Concerns over equity and the recommendation of specific sites have delayed Fairfax County’s push into sports tourism.
At last week’s Board of Supervisors meeting, Springfield District Supervisor Pat Herrity proposed that the county start advertising that it’s seeking proposals from private entities to develop sports tourism facilities.
However, he pulled the motion when it became clear that there wasn’t enough support from other supervisors to move forward. When he made the request in May, the board voted instead to have staff reassess a consultant’s report to ensure equity is considered when evaluating future projects.
“We’ve been sitting on the sidelines far too long. It’s time for us to get in the game or not,” Herrity said. “This is something the board has clearly expressed that it would benefit both our sports community, our taxpayers, our hotelers, our restaurants, our hospitality industry. We need to move forward and stop trying to find ways not to do it.”
Board Chairman Jeff McKay argued that Herrity, in fact, had “delayed the process.”
“I want to make it crystal clear that this board supports sports tourism…What we are doing is trying clean up the fact that it wasn’t done right,” he said. “Equity was left behind.”
A consultant hired by the county released a report in August 2020 recommending how the county could “more effectively compete within the sports tourism marketplace,” including specific sites where a large facility could go in the county.
The Park Authority-backed study identified nine different sites that it said could support facilities like a rectangle field complex with 16 fields or an ice complex, comparable to the one in Ballston.
However, as several supervisors brought up, none of the sites were vetted for equity, environmental impacts, or even the land’s current ownership.
Many of the preferred sites are in the north and northwest part of the county, while none are located in the south. Several sit in protected watershed areas, while a few others are privately owned, like George Mason University property, as opposed to county-owned.
The equity review requested in May was finished over the summer. Last month, the Sports Tourism Task Force recommended proceeding with an advertisement and “to consider the equity impact review as it reviews potential public-private partnerships” instead of at this stage in the process.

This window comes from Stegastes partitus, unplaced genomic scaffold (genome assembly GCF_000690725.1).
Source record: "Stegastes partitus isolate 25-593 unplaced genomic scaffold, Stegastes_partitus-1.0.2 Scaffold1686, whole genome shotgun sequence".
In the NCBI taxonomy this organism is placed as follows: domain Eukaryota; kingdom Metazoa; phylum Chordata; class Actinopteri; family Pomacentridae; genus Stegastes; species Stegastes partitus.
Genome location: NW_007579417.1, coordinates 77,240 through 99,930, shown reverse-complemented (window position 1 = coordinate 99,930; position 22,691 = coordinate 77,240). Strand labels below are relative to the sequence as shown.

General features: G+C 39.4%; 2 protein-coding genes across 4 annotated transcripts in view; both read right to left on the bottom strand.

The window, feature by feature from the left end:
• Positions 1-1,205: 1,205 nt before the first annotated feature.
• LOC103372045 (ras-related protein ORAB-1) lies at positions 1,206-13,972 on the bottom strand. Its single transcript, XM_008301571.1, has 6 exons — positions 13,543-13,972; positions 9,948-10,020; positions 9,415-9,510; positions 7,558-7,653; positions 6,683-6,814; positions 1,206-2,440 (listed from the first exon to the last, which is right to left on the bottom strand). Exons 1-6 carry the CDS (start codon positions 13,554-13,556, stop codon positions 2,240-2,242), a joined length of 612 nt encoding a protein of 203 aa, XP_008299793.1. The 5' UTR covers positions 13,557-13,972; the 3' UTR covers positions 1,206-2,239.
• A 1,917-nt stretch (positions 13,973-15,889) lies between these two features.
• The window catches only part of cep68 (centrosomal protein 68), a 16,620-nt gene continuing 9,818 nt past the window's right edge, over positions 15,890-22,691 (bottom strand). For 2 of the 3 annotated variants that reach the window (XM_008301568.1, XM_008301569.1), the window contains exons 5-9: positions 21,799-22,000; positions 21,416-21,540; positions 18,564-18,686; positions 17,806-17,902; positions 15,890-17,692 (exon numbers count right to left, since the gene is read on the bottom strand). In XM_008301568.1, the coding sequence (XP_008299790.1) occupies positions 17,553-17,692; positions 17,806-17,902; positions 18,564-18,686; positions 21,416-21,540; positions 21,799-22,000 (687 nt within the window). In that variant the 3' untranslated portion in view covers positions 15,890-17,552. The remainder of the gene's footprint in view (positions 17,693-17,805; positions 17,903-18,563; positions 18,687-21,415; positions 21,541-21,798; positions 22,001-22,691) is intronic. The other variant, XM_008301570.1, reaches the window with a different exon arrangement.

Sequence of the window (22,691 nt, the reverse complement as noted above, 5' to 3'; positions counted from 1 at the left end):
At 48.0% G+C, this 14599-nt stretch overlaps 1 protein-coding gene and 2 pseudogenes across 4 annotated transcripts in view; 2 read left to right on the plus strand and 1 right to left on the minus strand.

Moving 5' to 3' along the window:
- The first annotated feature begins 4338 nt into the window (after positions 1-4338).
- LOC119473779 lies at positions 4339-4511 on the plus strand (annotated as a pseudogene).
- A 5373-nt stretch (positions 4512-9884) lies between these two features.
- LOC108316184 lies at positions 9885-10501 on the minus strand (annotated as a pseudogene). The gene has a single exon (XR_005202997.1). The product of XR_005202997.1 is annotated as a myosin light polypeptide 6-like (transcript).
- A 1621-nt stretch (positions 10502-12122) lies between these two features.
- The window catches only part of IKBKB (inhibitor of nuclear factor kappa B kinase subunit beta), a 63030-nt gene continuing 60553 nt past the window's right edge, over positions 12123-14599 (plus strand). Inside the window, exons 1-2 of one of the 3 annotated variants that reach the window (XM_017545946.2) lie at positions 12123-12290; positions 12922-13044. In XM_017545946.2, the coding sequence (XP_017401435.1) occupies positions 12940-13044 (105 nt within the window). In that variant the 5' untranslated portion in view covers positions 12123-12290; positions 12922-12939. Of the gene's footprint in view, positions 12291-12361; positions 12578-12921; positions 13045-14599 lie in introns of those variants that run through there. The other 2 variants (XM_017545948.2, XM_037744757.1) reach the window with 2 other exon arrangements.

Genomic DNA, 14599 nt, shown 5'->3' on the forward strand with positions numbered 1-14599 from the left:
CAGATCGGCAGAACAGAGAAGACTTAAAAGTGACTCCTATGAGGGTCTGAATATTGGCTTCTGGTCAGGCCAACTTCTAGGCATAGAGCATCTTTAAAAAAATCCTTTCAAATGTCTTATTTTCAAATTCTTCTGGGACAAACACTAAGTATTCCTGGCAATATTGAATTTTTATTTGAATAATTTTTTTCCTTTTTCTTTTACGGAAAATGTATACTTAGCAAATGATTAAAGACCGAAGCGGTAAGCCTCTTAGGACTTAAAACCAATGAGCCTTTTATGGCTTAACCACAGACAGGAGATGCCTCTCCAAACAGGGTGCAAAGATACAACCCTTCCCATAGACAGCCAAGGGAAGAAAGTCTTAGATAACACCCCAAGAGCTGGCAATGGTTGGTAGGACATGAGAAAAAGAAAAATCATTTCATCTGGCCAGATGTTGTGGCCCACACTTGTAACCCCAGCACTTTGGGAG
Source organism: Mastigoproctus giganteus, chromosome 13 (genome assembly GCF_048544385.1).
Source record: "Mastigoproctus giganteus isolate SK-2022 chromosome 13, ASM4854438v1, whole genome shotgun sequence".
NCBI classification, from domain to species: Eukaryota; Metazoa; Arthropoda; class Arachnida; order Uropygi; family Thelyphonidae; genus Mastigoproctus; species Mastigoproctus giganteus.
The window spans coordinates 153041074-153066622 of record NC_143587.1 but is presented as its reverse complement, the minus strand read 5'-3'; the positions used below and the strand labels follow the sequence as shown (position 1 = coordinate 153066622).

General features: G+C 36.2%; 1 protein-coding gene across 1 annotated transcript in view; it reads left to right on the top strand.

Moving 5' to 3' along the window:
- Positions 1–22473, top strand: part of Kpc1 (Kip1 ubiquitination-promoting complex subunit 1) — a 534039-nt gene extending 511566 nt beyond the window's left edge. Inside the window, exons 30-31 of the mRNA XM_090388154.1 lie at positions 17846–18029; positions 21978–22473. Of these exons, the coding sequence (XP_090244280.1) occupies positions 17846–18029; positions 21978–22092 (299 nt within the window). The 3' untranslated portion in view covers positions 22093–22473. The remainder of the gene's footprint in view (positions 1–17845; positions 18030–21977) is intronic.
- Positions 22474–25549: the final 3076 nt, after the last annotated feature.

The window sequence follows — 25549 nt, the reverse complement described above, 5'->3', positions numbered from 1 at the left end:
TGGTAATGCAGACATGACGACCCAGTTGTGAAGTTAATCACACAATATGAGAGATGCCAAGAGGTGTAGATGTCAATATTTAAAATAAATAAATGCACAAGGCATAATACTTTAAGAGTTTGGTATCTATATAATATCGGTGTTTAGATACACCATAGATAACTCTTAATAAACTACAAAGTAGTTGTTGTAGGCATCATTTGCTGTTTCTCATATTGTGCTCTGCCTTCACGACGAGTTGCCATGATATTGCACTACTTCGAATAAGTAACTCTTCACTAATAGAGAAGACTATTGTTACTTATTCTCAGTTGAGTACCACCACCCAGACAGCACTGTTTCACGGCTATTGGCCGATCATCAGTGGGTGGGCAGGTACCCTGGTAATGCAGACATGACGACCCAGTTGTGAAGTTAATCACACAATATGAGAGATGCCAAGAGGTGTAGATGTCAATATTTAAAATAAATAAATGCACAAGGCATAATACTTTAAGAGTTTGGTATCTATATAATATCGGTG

This didn’t sit well with several supervisors, including McKay, who wanted to make sure that the advertisement made clear that the recommended sites in the study were not county-approved.
“Frankly, I wish the consultant report didn’t exist. I think it was created under false pretense…It had no look at equity,” said McKay. “I don’t necessarily support any sites in there…They are in no way in any shape or form an endorsed list of locations by this board.”
Herrity accepted an amendment that the ad include language urging developers to be “creative” and recommend a site not on the consultant’s list.
Additionally, McKay asked that the entire board look at the advertisement to vet the language prior to it being released.
The plan now is to have staff update the report before Herrity resubmits the motion. While he hoped to have it by the board meeting on Tuesday (Oct. 25), Herrity told FFXnow that November now looks more likely, though he “was ready six months ago.”
He said this is the first program, in his recollection, “forced” to have an equity review as well as the first time that he remembers where the board will review the language for a request for proposals.
Nonetheless, he’s ready for Fairfax County to get in the game and build facilities that could help bring more revenue to the county, particularly with increased hotel occupancy.
The rest of the board appears to agree with the idea of exploring sports tourism, but it has to be “done right.”
“We have a once-in-a-lifetime chance to get this done right that will permanently…affect the long-term sustainability of sports and sports tourism in this county,” McKay said.
Photo via Fairfax County Park Authority
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